Posts Tagged ‘Gianna Bryant’

Heroes come and go, but legends are forever.
– Kobe Bryant

Kobe & Gianna celebrate the Lakers’ 2009 championship (Use the slider to compare photo & mural)

On January 26, 2020, a helicopter carrying NBA Hall of Famer Kobe Bryant, his daughter Gianna and seven others crashed into a hillside in Calabasas, CA, killing everyone aboard. The tragic news sent my hometown of Los Angeles reeling and left the world at large in a state of denial and disbelief. A year later, the shock of Kobe’s sudden passing at age 41 still feels all too surreal at a time when surreal has quickly become the norm.

Individuals across the globe paid tribute to Kobe and Gianna in the traumatic aftermath of their death; as a lifelong basketball (albeit Boston Celtics) fan, I did so myself here on the blog. Among the most visible and heartfelt of all the Kobe tributes, though, have been those we see while driving around Los Angeles, where Kobe played his entire 20-year NBA career with the Lakers and where he became the only player in NBA history to have two jersey numbers (8 and 24) retired by the same team.

On walls across LA and surrounding cities, creative and colorful murals celebrating Bryant’s life and career have sprung up like flowers in the spring. After noticing one or two of these murals downtown during Los Angeles Marathon weekend last March, and as a huge fan of urban street art, I made it my mission to visit as many as possible. Which, as it turns out, is no insignificant undertaking. Because despite my own personal PTSD and my keen awareness that Kobe was SoCal’s favorite son and a global icon, still I underestimated the collective emotional impact of his death.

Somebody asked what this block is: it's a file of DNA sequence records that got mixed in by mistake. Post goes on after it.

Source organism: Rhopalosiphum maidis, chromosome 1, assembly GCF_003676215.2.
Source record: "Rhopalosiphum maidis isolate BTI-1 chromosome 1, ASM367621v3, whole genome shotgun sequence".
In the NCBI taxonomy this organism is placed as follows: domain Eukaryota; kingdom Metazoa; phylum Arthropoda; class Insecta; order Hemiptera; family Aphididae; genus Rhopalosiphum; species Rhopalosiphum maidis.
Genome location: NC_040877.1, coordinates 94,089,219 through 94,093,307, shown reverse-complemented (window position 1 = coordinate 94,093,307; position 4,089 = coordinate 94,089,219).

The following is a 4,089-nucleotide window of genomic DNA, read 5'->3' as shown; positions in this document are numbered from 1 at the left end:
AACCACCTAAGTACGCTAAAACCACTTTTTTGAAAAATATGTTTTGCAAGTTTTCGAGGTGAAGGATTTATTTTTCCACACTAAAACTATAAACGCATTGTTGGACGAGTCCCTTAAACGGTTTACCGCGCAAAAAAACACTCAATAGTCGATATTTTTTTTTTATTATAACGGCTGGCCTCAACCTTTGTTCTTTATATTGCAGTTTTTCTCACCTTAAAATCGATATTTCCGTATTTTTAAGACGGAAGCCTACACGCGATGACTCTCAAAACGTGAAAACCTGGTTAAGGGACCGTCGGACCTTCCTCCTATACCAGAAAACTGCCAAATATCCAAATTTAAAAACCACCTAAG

According to (the definitive online guide to Kobe Bryant murals), there are currently 325 tribute murals in the U.S.—247 in Southern California alone—plus 112 others in 30+ countries. This number is constantly changing as new murals are added and old murals are replaced. Many of these are located on busy streets like Hollywood Blvd, Melrose Ave and Pico Blvd, and if there has been a silver lining to the past ten months, it’s the opportunity this pandemic has afforded us to appreciate these murals sans LA’s notorious traffic. Many of the murals, like Kobe’s legacy, are (much) larger than life, and I’ve taken more than a few photos now while standing in the middle lanes of a normally bustling thoroughfare—the kind of move that, under normal circumstances, would swiftly remove me from the gene pool.

Given Kobe’s unique combination of single-minded focus, professional success, global popularity, and two-decade tenure with Hollywood’s team, it’s difficult to imagine another pro athlete whose untimely death would inspire such a heartfelt outpouring of grief, love and reverence. As @banditgraffiti (one of the artists featured below) notes, “In my years being in Los Angeles, I’ve never witnessed so much unity and respect from the community.” Granted I’ve only lived here for eight years, but I’d have to agree.

Here I share my personal top 50 Kobe Bryant tribute murals from the nearly 120 we’ve visited to date; click on any mural to view a higher-resolution image. I’d recommend to see hundreds more—some wildly impressive—from around the world. These murals celebrate not only Kobe, Gigi and the seven others aboard that helicopter who left us too soon, but likewise the incredibly talented artists and luminaries who live and work here in the City of Angels. They’re all shining examples of why Los Angeles is the most creative city in the world and why I love LA.

Kobe Bryant may be gone… but long live Kobe Bryant.

(Got a favorite mural of your own? I’d love to hear from you in the comments below!)

Murals of Kobe Alone

This group of murals focuses the spotlight on the man himself.